Inquiring Minds: Dengue Fever's Senon Williams on Scoring The Lost World
Not content to just make records, Cambodian surf-pop bandDengue Fever's
projects have includedmultiple soundtracks
, adocumentary film
, and now, an original score. Rocks Off can think of few other bands whose music perfectly fits the exotic otherworldliness of the 1925 silent version ofThe Lost World
,based on the book
by Aurthur Conan Doyle. Dengue Fever will be at Warehouse Live Saturday night for a one-off performance of their original score for the film. The score was written for the San Francisco International Film Festival this summer, and Houston's screening is presented by theCinema Arts Society.
Bass player Senon Williams talked to Rocks Off about the film, the band's writing process and their relentless touring schedule.Rocks Off: Tell us about the film. How did you get the idea to write this score?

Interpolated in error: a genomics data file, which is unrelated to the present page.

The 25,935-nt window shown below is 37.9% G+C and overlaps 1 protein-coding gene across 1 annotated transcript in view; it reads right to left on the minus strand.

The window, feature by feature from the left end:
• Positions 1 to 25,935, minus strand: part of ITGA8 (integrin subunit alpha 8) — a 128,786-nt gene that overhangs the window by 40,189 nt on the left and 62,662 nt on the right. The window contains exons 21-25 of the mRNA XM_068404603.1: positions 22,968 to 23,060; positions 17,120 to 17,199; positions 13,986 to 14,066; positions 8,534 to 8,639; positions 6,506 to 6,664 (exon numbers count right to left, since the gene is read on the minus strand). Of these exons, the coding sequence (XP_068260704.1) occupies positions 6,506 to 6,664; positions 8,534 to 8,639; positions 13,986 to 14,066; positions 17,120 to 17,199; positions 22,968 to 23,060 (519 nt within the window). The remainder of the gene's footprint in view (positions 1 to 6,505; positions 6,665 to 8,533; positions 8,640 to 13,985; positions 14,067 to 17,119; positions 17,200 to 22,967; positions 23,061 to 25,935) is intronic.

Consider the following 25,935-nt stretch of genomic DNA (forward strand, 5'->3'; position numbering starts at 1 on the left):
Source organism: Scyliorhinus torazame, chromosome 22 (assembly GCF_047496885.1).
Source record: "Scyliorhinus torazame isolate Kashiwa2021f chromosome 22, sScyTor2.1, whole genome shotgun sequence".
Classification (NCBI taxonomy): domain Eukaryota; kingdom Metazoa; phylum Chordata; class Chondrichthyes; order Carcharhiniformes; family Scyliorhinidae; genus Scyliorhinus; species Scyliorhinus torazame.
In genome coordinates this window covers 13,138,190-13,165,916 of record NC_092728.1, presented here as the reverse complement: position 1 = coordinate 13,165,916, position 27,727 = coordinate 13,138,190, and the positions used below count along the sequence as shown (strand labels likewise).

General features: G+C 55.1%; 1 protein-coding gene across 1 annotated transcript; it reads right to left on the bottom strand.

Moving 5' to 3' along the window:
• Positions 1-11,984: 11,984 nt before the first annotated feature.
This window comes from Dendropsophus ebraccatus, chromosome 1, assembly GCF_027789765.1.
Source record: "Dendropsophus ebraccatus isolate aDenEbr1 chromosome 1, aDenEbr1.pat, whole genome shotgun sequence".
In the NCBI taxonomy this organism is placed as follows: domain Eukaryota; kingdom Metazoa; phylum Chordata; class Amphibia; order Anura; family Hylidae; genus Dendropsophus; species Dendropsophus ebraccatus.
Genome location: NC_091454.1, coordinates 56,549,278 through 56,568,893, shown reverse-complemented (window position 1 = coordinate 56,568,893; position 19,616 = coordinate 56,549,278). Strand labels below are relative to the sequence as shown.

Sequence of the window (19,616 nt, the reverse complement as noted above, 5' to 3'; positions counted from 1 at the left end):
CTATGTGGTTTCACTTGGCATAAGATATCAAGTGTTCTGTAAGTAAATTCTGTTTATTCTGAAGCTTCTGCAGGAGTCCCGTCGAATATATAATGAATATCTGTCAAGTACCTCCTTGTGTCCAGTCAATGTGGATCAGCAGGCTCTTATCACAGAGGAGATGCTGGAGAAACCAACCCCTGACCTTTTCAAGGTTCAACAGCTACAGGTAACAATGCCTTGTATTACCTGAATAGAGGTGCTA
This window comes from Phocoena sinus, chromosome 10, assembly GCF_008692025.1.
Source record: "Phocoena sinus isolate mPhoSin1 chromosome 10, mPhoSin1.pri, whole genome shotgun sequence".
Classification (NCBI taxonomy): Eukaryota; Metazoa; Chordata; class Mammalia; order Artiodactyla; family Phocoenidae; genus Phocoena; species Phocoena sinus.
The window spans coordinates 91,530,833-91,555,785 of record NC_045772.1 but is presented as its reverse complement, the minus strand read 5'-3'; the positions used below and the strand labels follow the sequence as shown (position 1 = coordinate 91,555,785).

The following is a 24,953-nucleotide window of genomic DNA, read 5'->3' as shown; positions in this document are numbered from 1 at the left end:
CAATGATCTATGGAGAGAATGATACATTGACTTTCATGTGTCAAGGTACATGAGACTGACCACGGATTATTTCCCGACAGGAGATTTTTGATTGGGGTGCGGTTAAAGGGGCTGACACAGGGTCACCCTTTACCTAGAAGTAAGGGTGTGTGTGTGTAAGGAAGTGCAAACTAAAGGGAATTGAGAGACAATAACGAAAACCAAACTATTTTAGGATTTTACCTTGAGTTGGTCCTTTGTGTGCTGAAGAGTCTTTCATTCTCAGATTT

Senon Williams: The score was commissioned by the San Francisco Film Society. The film is by the same production company that did King Kong (ed. note: in 1933). It was a blockbuster. It was totally cutting edge, but for like 1925. It's been remade a couple of times. I heard Up totally ripped it off. You know, I'm not heavily into silent films. When we did the original screening there were a lot of silent film buffs. How was writing the score different from writing an album? SW: When we started working on it it was a lot of work. It was just very challenging. All of our timing had to be perfect with each other. We don't use click tracks or anything like that. We have to watch each other. RO: The first time we heard your music was on NPR, and then a few days later we watched Broken Flowers, and hated the movie but fell in love with the soundtrack. SW: Soundtracks and scoring is something we've been interested in from the beginning. We're not just like, make an album, go on tour. We're pretty much open to anything. RO: You guys have been touring a lot. When we saw you at the Orange Show the crowd was almost half Asian. Is it like that everywhere you play? SW: The last few months are the first time in a couple of years we've had at home. [Singer] Nimol has a lot of friends in Houston - there are always a lot of Cambodians at our shows. RO: Nimol - will she be singing during the movie or is it instrumental only? SW: No, Nimol is coming with us, she'll be there. We're singing a few tracks. RO: And will it be all stuff from the score, or music off your records too? SW: It's all music written for the film. You really won't hear it anywhere else. Dengue Fever's Houston performance will be only the second time they've performed the score live.
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